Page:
Off the Reservation: Reflections on Boundary-Busting, Border-Crossing Loose Cannons

Paula Gunn Allen, Author, Tisha Hooks, Editor
Paula Gunn Allen, Author, Tisha Hooks, Editor Beacon Press (MA) $25 (262p) ISBN 978-0-8070-4640-1
Ebook - 263 pages - 978-0-585-28092-9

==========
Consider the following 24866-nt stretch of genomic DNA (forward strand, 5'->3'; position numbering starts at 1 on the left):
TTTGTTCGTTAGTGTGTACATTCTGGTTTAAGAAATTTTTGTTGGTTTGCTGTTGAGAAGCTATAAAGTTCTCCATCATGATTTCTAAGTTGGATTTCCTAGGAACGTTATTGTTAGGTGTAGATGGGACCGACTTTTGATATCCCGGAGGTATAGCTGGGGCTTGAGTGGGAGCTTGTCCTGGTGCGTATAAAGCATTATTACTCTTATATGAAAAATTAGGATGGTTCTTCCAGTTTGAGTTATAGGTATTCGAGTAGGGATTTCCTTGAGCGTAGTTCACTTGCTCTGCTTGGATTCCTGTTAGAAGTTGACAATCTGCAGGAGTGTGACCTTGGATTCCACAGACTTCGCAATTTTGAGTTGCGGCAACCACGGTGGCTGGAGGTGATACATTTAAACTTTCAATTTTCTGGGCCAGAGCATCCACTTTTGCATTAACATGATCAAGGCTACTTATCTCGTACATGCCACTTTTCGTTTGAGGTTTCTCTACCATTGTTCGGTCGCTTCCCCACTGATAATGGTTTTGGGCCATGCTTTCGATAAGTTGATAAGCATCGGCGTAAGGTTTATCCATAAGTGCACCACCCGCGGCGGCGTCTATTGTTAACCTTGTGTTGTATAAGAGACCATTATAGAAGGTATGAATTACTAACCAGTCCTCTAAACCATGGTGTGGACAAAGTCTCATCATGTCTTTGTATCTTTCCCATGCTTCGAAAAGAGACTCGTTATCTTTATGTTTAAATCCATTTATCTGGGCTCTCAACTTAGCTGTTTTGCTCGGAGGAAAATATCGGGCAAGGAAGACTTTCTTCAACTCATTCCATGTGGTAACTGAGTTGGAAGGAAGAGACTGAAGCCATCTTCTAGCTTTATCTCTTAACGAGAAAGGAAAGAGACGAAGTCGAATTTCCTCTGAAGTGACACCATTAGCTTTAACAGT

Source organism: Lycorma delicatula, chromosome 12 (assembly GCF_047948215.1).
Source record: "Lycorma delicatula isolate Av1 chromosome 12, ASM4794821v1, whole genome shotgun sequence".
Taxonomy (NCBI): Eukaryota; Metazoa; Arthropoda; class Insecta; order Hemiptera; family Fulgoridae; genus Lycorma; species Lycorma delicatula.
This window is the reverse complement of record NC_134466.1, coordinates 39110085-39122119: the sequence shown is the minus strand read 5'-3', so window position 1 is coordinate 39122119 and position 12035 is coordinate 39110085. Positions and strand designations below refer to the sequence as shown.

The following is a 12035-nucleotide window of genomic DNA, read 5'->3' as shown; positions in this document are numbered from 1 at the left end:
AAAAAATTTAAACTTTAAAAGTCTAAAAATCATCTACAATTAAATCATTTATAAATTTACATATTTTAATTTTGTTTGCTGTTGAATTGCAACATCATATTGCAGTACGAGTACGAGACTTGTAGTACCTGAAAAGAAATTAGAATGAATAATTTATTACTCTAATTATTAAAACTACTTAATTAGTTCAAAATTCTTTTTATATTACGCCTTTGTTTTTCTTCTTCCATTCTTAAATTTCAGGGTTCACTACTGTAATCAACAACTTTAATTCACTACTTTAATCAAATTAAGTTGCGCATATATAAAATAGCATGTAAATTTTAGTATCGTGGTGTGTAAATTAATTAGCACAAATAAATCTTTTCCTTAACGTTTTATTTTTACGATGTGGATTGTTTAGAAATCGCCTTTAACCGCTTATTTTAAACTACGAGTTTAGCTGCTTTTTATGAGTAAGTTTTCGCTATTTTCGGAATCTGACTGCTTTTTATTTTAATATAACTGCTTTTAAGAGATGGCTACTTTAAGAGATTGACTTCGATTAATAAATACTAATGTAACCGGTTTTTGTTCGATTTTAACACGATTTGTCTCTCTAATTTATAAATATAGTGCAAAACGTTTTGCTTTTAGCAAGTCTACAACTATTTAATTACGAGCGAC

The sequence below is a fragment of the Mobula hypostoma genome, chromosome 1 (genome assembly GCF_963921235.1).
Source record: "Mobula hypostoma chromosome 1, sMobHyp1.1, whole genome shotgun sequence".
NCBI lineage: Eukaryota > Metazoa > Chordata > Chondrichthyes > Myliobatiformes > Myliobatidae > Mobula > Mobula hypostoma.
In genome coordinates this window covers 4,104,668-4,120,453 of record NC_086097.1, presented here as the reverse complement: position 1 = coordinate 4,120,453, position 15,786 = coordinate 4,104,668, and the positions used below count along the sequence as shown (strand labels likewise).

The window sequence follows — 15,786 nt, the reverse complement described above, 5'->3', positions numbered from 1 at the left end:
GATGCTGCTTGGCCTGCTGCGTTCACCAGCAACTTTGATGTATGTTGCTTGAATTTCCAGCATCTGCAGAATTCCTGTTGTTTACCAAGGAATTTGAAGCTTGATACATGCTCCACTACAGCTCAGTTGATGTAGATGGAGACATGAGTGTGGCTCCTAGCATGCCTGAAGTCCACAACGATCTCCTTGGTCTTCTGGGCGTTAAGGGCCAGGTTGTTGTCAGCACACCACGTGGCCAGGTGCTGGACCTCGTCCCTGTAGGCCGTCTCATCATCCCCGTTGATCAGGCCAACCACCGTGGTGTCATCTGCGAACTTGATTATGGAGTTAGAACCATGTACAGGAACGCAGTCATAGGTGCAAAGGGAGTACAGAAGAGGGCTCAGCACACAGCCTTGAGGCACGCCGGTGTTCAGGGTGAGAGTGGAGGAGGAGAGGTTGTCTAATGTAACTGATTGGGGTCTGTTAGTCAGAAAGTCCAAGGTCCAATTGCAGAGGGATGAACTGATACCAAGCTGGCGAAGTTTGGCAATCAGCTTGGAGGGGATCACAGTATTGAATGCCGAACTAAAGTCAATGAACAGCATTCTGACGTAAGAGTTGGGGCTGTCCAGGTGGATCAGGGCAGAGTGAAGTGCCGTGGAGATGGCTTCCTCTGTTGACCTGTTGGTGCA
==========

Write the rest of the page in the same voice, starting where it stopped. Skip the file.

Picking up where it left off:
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While most prior efforts in the genre of the Indian professorial essay collection have drifted between incomprehensible and fanatical, this book from Allen (The Sacred Hoop), of Laguna Pueblo and Lebanese ancestry, is most often even-keeled (if on occasion overwrought: ""Let me remind all of us that vegetarianism inevitably accompanies misogyny, racism, tyranny, gynocide, and infanticide""). As with most collections of the sort, the content is all over the map, from rape and misogyny, to criticism of literary criticism, to personal recollections and family ancestry, to an overview of Native spirituality. Even in this broad perspective, there seems to be a unifying theme. Allen best describes this cohesion when she states in the foreword, ""Spanning thirty years, from the late sixties to the late nineties, each essay is, in its own way, an assertion that Indians are everywhere."" There is some really compelling writing here, as in ""Radiant Beings"" and the whole last section, ""La Frontera/Na(rra)tives."" General readers will no doubt stumble through the middle section, titled ""Wyrds/Orthographies,"" but the injection of Native sensibilities in every article takes this literate collection beyond the usual intellectual exercise. (Nov.)
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